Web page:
In general anasarca, attending this same condition of the heart, when the urine is scanty, the pulse slow and irregular, and the breathing much oppressed, so that the patient is for nights together quite unable to lie down, I have prescribed cimicifuga with results most favorable in every way, the action of the heart becoming strengthened and quickened, the irregularity of the pulse being subdued, and a copious flow of urine being induced, with consequent early disappearance of the anasarca. It also appears to possess a powerful affinity for the muscular system. Hence, we may daily observe examples of its curative efficacy in removing localized rheumatic affections, such as wry-neck, lumbago, pleurodynia, and intercostal and abdominal rheumatism. It is valuable also in alleviating the pains which arise from rheumatism of the uterus.
Rheumatic Fever, etc. - In rheumatic fever I have, upon several occasions, found this drug very serviceable. It has quickly relieved the pain, and subsequently reduced the frequency of the pulse, causing profuse perspiration, and often changing the quality of the perspiration, which under the influence of cimicifuga has become less acid. In colds of a rheumatic and catarrhal kind, when the patient suffers from aching, or from severe pain in the upper or the lower jaw of a neuralgic character, and often attended with coryza or sore-throat, it is again to be regarded as an efficient means of relief. In rheumatic neuralgias generally, and in many of those nervous headaches familiarly termed "sick," and which baffle all the accustomed methods of treatment, it is also to be strongly recommended. Ordinary rheumatic headaches give way to it readily, and so do the headaches which occur during or about the menstrual period. Its utility in dispelling the pains attendant upon rheumatism of the uterus I have already mentioned.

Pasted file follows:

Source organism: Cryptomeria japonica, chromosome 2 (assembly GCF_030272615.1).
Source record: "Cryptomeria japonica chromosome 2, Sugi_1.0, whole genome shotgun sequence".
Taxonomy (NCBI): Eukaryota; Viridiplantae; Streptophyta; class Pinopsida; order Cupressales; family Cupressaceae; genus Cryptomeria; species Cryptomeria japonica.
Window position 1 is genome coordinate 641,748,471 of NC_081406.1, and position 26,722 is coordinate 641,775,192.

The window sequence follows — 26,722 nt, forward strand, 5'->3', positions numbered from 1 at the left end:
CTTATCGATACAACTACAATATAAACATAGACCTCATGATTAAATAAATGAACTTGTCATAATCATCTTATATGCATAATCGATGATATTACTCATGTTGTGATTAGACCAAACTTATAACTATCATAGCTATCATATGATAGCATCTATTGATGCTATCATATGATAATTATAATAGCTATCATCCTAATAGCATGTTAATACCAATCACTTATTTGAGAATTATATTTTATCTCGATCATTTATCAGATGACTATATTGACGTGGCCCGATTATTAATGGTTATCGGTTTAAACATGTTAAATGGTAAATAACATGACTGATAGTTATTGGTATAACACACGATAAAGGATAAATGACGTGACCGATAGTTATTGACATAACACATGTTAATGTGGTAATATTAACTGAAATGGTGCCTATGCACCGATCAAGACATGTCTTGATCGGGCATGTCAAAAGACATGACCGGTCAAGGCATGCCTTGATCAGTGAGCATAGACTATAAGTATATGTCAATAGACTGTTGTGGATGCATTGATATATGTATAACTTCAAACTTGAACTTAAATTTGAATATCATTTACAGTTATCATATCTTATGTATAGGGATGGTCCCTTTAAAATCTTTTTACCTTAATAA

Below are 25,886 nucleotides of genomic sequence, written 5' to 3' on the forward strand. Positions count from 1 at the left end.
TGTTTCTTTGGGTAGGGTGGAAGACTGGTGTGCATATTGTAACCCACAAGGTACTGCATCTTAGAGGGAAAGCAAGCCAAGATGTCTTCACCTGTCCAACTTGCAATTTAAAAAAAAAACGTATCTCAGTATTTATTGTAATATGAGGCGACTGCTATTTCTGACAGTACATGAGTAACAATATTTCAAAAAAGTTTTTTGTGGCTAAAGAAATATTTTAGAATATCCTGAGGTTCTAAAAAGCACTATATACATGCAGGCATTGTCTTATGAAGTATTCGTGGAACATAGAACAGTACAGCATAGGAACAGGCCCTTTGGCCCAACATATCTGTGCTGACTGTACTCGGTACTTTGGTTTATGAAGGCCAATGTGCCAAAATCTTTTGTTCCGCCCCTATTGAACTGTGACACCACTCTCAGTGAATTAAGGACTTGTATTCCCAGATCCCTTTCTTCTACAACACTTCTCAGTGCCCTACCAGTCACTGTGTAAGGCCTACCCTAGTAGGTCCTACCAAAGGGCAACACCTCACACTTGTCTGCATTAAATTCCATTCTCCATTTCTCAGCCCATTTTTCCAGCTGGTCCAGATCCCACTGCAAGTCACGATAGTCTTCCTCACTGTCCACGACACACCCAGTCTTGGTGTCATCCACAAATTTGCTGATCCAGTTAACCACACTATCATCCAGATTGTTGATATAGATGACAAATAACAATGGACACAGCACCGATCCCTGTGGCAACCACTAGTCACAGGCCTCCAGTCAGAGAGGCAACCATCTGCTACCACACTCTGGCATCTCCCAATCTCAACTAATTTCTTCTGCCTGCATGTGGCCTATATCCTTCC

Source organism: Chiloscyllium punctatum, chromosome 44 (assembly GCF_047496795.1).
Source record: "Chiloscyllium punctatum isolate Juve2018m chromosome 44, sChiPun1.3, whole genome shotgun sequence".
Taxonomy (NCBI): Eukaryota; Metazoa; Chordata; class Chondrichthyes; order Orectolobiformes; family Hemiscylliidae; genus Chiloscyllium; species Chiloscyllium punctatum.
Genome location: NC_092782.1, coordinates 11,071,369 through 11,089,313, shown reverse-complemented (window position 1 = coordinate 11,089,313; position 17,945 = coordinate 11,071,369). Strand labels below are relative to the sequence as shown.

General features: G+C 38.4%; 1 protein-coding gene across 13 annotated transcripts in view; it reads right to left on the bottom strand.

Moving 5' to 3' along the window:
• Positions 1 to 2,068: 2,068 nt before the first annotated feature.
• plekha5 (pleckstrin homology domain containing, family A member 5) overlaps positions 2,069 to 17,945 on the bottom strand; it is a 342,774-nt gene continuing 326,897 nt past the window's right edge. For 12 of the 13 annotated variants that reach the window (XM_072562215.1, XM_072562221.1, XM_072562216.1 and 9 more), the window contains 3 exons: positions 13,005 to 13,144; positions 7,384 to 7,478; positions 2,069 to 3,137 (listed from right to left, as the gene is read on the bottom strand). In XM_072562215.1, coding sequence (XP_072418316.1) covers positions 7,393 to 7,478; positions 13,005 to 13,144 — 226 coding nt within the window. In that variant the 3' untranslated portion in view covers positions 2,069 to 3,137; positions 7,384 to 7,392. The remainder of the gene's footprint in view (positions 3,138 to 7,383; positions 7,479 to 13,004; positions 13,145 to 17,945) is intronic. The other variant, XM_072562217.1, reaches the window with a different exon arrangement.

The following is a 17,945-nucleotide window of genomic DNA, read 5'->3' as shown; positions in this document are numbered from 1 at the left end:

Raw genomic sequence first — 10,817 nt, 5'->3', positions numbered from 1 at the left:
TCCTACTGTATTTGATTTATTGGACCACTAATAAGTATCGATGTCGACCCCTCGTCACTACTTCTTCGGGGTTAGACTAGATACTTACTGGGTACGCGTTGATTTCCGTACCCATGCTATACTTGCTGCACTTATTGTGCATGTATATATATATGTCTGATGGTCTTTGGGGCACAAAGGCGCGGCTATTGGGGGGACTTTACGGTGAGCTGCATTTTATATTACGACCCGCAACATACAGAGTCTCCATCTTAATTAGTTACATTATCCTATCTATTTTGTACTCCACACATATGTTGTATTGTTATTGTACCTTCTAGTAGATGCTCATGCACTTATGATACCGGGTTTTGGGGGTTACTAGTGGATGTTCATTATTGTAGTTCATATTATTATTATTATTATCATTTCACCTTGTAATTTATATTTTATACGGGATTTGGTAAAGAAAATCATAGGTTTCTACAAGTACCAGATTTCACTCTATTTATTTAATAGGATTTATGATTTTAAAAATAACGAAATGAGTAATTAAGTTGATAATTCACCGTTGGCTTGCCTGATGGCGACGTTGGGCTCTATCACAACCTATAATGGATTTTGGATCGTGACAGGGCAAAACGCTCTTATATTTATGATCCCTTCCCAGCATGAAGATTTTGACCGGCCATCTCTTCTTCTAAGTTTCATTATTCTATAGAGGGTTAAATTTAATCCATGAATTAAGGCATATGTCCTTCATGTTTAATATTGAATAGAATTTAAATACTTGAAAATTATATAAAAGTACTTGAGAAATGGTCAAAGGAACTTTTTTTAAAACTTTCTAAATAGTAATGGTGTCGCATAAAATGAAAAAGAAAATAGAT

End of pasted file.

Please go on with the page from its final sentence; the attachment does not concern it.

Disorders of Females and Childbirth. - I wish to lay stress upon the influence which this medicine possesses in cases of spinal imitation, aggravated during the menstrual period, or very soon afterward, and which depends in all likelihood upon some sympathetic or rheumatic affection of the uterus. Several such cases have come under my personal observation, and I have had sincere pleasure in watching the salutary effects of the medicine as an alleviant of the symptoms most trying to the patient. Upon the uterus the effects of cimicifuga are truly remarkable, as also in puerperal mania and in peritonitis, especially in the rheumatic form of the last-named disease. I have known it check ordinary monorrhagia when the discharge was of a passive character, coagulated, and dark, the action again reminding us of that of digitalis in controlling this very troublesome disorder. My opinions in regard to its employment, in the class of disorders to which I am referring, are wholly borne out by Dr. Hale, of America, who tells us, in his work upon "New Remedies," that in the estimation of the Eclectic school of medicine no agent stands higher among those adapted to the treatment of diseases peculiar to women than cimicifuga, and its concentrated principle, cimicifugin. By the Eclectic physicians of North America it is constantly resorted to in uterine complaints, including some of the most opposite character. Dr. King, one of the best of the American (Eclectic) authorities, describes it as being useful in amenorrhoea, dysmenorrhoea, leucorrhoea, etc., and, as a partus accelerator, he asserts that it may wisely be substituted for ergot, bringing on the expulsive action of the uterus both speedily and energetically; and, lastly, he assures us that after labor it will be found effectual in allaying the general excitement of the nervous system, and in relieving the after-pains. These results have the advantage over those attained by the employment of ergot, in being unattended by the powerful and continuous contractions of the uterus which ergot occasions, and consequently there is less danger to the child. Ergot, moreover, lessens the susceptibility of the organ to subsequent doses, should they be needed; whereas with cimicifuga there is no such result - the action of the last-named medicine being to excite the uterus freely and normally, but neither imperiously nor in such a way as to interfere with renewed use. Like ergot, cimicifuga is again useful in checking the haemorrhage which follows parturition, especially when tediously prolonged, and either profuse or otherwise.